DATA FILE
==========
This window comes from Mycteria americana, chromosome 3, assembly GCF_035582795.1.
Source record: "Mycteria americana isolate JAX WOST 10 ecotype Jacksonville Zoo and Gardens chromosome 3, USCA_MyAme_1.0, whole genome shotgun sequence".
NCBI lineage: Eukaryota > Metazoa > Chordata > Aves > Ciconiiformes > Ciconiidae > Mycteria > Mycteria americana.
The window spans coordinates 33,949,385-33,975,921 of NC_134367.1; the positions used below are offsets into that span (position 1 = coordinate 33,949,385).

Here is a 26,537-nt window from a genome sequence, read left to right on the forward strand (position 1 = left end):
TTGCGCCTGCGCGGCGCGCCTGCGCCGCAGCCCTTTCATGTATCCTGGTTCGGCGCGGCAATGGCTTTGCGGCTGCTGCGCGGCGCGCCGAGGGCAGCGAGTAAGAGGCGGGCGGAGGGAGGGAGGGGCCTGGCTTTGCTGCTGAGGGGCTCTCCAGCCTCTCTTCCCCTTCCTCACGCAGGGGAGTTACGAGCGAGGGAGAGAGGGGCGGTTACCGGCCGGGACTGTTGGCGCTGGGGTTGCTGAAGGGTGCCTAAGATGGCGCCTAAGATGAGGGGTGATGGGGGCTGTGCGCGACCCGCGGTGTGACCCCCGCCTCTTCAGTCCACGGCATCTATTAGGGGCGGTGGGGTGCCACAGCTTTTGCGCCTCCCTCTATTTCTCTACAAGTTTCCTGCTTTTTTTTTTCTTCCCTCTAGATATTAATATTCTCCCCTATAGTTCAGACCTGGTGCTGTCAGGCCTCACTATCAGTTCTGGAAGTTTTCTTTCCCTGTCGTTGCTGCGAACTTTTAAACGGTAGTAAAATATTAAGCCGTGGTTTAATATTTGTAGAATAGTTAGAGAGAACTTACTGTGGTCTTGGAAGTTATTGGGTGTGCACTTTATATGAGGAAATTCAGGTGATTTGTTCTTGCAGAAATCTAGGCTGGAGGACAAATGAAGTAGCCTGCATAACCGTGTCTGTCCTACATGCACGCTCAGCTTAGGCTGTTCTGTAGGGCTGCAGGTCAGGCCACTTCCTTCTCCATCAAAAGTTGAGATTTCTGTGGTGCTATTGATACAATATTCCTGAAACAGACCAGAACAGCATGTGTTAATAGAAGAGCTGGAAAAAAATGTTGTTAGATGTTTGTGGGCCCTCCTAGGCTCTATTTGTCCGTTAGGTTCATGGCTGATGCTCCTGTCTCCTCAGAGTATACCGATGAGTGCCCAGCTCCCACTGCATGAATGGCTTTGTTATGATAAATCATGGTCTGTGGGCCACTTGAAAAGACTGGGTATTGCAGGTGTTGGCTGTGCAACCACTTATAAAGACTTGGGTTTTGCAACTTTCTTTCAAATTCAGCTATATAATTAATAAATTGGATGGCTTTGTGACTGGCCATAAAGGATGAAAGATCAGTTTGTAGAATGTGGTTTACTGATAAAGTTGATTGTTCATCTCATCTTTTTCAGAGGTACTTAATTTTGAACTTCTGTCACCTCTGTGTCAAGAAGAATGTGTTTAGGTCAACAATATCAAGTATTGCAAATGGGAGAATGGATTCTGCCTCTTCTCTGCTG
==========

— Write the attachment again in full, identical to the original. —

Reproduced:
This window comes from Mycteria americana, chromosome 3, assembly GCF_035582795.1.
Source record: "Mycteria americana isolate JAX WOST 10 ecotype Jacksonville Zoo and Gardens chromosome 3, USCA_MyAme_1.0, whole genome shotgun sequence".
NCBI lineage: Eukaryota > Metazoa > Chordata > Aves > Ciconiiformes > Ciconiidae > Mycteria > Mycteria americana.
The window spans coordinates 33,949,385-33,975,921 of NC_134367.1; the positions used below are offsets into that span (position 1 = coordinate 33,949,385).

Here is a 26,537-nt window from a genome sequence, read left to right on the forward strand (position 1 = left end):
TTGCGCCTGCGCGGCGCGCCTGCGCCGCAGCCCTTTCATGTATCCTGGTTCGGCGCGGCAATGGCTTTGCGGCTGCTGCGCGGCGCGCCGAGGGCAGCGAGTAAGAGGCGGGCGGAGGGAGGGAGGGGCCTGGCTTTGCTGCTGAGGGGCTCTCCAGCCTCTCTTCCCCTTCCTCACGCAGGGGAGTTACGAGCGAGGGAGAGAGGGGCGGTTACCGGCCGGGACTGTTGGCGCTGGGGTTGCTGAAGGGTGCCTAAGATGGCGCCTAAGATGAGGGGTGATGGGGGCTGTGCGCGACCCGCGGTGTGACCCCCGCCTCTTCAGTCCACGGCATCTATTAGGGGCGGTGGGGTGCCACAGCTTTTGCGCCTCCCTCTATTTCTCTACAAGTTTCCTGCTTTTTTTTTTCTTCCCTCTAGATATTAATATTCTCCCCTATAGTTCAGACCTGGTGCTGTCAGGCCTCACTATCAGTTCTGGAAGTTTTCTTTCCCTGTCGTTGCTGCGAACTTTTAAACGGTAGTAAAATATTAAGCCGTGGTTTAATATTTGTAGAATAGTTAGAGAGAACTTACTGTGGTCTTGGAAGTTATTGGGTGTGCACTTTATATGAGGAAATTCAGGTGATTTGTTCTTGCAGAAATCTAGGCTGGAGGACAAATGAAGTAGCCTGCATAACCGTGTCTGTCCTACATGCACGCTCAGCTTAGGCTGTTCTGTAGGGCTGCAGGTCAGGCCACTTCCTTCTCCATCAAAAGTTGAGATTTCTGTGGTGCTATTGATACAATATTCCTGAAACAGACCAGAACAGCATGTGTTAATAGAAGAGCTGGAAAAAAATGTTGTTAGATGTTTGTGGGCCCTCCTAGGCTCTATTTGTCCGTTAGGTTCATGGCTGATGCTCCTGTCTCCTCAGAGTATACCGATGAGTGCCCAGCTCCCACTGCATGAATGGCTTTGTTATGATAAATCATGGTCTGTGGGCCACTTGAAAAGACTGGGTATTGCAGGTGTTGGCTGTGCAACCACTTATAAAGACTTGGGTTTTGCAACTTTCTTTCAAATTCAGCTATATAATTAATAAATTGGATGGCTTTGTGACTGGCCATAAAGGATGAAAGATCAGTTTGTAGAATGTGGTTTACTGATAAAGTTGATTGTTCATCTCATCTTTTTCAGAGGTACTTAATTTTGAACTTCTGTCACCTCTGTGTCAAGAAGAATGTGTTTAGGTCAACAATATCAAGTATTGCAAATGGGAGAATGGATTCTGCCTCTTCTCTGCTG